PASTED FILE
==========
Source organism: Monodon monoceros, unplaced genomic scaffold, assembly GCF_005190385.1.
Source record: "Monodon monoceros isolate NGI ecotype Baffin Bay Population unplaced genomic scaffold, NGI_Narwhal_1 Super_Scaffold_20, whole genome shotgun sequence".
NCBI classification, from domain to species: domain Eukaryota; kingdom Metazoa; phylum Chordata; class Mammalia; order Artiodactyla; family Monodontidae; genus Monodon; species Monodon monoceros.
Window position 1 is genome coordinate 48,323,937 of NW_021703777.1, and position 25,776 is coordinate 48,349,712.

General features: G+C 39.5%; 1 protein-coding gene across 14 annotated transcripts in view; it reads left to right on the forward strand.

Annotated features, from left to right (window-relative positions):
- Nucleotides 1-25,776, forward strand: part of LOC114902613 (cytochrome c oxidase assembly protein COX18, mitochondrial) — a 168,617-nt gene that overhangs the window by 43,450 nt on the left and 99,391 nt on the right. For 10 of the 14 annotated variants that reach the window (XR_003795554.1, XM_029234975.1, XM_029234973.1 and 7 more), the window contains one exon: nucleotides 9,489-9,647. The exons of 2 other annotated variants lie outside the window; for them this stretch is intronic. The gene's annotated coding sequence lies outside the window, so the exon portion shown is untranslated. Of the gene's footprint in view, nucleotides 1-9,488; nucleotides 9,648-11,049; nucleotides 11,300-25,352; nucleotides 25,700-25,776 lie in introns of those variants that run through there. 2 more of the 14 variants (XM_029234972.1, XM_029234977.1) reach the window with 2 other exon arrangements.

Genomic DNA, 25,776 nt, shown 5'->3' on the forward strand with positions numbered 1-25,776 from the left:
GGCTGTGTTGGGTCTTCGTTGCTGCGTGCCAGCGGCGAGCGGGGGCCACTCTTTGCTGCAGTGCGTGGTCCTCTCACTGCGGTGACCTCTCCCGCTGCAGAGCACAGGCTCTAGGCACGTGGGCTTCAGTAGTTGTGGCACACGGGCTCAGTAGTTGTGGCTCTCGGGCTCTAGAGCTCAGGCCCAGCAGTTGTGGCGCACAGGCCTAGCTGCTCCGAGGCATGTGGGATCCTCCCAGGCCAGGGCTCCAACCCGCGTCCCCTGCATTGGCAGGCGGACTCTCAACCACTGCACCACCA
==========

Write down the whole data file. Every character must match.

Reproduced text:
Source organism: Monodon monoceros, unplaced genomic scaffold, assembly GCF_005190385.1.
Source record: "Monodon monoceros isolate NGI ecotype Baffin Bay Population unplaced genomic scaffold, NGI_Narwhal_1 Super_Scaffold_20, whole genome shotgun sequence".
NCBI classification, from domain to species: domain Eukaryota; kingdom Metazoa; phylum Chordata; class Mammalia; order Artiodactyla; family Monodontidae; genus Monodon; species Monodon monoceros.
Window position 1 is genome coordinate 48,323,937 of NW_021703777.1, and position 25,776 is coordinate 48,349,712.

General features: G+C 39.5%; 1 protein-coding gene across 14 annotated transcripts in view; it reads left to right on the forward strand.

Annotated features, from left to right (window-relative positions):
- Nucleotides 1-25,776, forward strand: part of LOC114902613 (cytochrome c oxidase assembly protein COX18, mitochondrial) — a 168,617-nt gene that overhangs the window by 43,450 nt on the left and 99,391 nt on the right. For 10 of the 14 annotated variants that reach the window (XR_003795554.1, XM_029234975.1, XM_029234973.1 and 7 more), the window contains one exon: nucleotides 9,489-9,647. The exons of 2 other annotated variants lie outside the window; for them this stretch is intronic. The gene's annotated coding sequence lies outside the window, so the exon portion shown is untranslated. Of the gene's footprint in view, nucleotides 1-9,488; nucleotides 9,648-11,049; nucleotides 11,300-25,352; nucleotides 25,700-25,776 lie in introns of those variants that run through there. 2 more of the 14 variants (XM_029234972.1, XM_029234977.1) reach the window with 2 other exon arrangements.

Genomic DNA, 25,776 nt, shown 5'->3' on the forward strand with positions numbered 1-25,776 from the left:
GGCTGTGTTGGGTCTTCGTTGCTGCGTGCCAGCGGCGAGCGGGGGCCACTCTTTGCTGCAGTGCGTGGTCCTCTCACTGCGGTGACCTCTCCCGCTGCAGAGCACAGGCTCTAGGCACGTGGGCTTCAGTAGTTGTGGCACACGGGCTCAGTAGTTGTGGCTCTCGGGCTCTAGAGCTCAGGCCCAGCAGTTGTGGCGCACAGGCCTAGCTGCTCCGAGGCATGTGGGATCCTCCCAGGCCAGGGCTCCAACCCGCGTCCCCTGCATTGGCAGGCGGACTCTCAACCACTGCACCACCA